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Cliven Bundy Makes Racist Comments, No Real Surprise

For those of us who trade in news and politics, Cliven Bundy is the gift that keeps on giving. While Bundy himself is a nut-job, many on the right have rallied to his cause seeing it as an example of the encroachment of the government on American freedom. Thus, it is important to shed all the light possible on this man and his “cause.”

The New York Times sent a reporter to cover Bundy—at the very least he’s a newsmaker—and on Saturday during his daily presser there were “only one report and one photographer, so Mr. Bundy used the time to officiate what was in effect a town meeting with supporters….” During his “long, loping discourse,” the topic moved towards race.

“I want to tell you one more thing I know about the Negro,” he said, more to the crowd than the camera filming him, “when I go through North Las Vegas and I see these old government houses, and in front…there’s always at least half a dozen people sitting on the porch.” He goes to suggest that they “didn’t have nothing to do.” He then asks if perhaps “they weren’t better off as slaves, picking cotton or having a family life and doing things or are they better off under government subsidy.”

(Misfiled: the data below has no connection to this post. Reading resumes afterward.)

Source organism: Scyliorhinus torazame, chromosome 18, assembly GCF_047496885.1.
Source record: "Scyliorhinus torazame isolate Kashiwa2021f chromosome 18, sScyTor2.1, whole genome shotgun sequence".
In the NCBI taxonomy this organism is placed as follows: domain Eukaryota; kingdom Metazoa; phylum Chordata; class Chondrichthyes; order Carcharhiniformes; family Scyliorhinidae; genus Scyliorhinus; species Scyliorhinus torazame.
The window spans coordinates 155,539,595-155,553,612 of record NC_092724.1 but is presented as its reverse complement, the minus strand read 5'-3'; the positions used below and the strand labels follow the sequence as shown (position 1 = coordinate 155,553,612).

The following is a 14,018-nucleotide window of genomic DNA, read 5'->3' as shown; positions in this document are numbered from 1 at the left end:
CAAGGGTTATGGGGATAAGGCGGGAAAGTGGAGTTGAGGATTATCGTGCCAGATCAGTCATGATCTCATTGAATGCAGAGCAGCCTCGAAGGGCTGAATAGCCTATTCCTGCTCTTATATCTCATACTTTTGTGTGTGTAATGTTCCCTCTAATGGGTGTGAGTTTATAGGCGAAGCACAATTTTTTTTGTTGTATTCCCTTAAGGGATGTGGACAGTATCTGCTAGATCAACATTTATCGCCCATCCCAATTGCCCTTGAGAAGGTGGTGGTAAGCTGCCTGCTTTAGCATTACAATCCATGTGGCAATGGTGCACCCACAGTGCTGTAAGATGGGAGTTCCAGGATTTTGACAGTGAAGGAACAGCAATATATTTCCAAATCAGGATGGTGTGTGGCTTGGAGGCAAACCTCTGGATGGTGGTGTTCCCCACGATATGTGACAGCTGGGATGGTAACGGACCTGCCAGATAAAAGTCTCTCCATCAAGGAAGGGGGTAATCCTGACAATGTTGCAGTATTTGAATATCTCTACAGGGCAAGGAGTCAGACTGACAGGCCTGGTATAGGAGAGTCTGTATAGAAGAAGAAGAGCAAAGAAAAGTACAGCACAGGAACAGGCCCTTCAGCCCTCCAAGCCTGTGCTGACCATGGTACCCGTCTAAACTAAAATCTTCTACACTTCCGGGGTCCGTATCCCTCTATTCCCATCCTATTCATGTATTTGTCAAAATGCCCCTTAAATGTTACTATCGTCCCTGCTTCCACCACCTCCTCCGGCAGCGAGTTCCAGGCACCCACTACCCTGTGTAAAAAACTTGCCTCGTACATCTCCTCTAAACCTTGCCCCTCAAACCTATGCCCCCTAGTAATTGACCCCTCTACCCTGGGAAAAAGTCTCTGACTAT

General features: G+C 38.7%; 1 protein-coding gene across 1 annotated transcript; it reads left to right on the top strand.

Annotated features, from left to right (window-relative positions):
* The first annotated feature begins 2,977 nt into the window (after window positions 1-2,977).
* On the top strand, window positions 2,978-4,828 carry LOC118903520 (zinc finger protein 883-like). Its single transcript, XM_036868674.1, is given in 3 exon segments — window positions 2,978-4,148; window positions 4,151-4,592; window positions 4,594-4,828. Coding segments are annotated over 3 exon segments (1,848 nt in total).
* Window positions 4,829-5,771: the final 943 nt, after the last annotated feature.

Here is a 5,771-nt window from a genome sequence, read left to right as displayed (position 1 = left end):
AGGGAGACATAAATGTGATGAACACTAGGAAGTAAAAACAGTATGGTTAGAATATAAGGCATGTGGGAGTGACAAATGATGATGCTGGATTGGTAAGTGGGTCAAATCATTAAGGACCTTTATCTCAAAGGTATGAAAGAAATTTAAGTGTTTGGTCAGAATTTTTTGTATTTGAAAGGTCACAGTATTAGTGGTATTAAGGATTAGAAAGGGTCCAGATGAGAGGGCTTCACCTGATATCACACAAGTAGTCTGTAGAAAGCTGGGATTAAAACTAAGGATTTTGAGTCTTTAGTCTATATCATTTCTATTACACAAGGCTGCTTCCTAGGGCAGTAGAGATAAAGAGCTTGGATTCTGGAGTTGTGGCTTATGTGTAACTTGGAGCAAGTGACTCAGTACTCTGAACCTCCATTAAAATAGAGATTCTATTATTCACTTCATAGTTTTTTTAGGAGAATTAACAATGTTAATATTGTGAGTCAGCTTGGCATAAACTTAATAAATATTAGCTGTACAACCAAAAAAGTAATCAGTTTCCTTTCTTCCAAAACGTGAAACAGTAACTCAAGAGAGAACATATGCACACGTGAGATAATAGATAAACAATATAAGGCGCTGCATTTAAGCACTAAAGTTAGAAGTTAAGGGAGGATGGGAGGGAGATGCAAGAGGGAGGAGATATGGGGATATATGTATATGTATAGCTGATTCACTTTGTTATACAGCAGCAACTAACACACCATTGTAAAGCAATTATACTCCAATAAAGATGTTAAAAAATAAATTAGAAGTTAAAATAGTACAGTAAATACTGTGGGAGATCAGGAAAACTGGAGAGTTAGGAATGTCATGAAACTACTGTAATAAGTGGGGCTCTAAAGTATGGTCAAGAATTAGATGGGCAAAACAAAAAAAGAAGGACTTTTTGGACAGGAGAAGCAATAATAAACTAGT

Despite the video evidence, Bundy told Alex Jones and Peter Schiff that his remarks were taken out-of-context and then proceeded to make statements identical to the first remarks. He’s not racist, he’s just “wondering” if people were better off as slaves than those who are on welfare and other government subsidies.

In what is the most enraging and hilarious aspect of Bundy’s racial comments is that he keeps insisting that under the current system there is no “family structure” unlike, apparently, back when slavery was legal in the south.

About the author

Joshua M. Patton is a father, veteran, and writer living in Pittsburgh, PA. Along with news and current events, he writes about parenting, art, and personal stories. His serial fiction story "The Prophet Hustle" is available at JukePop.com and a forthcoming independent ebook about the cam-modeling industry "Dirty Little Windows" will be available later this summer.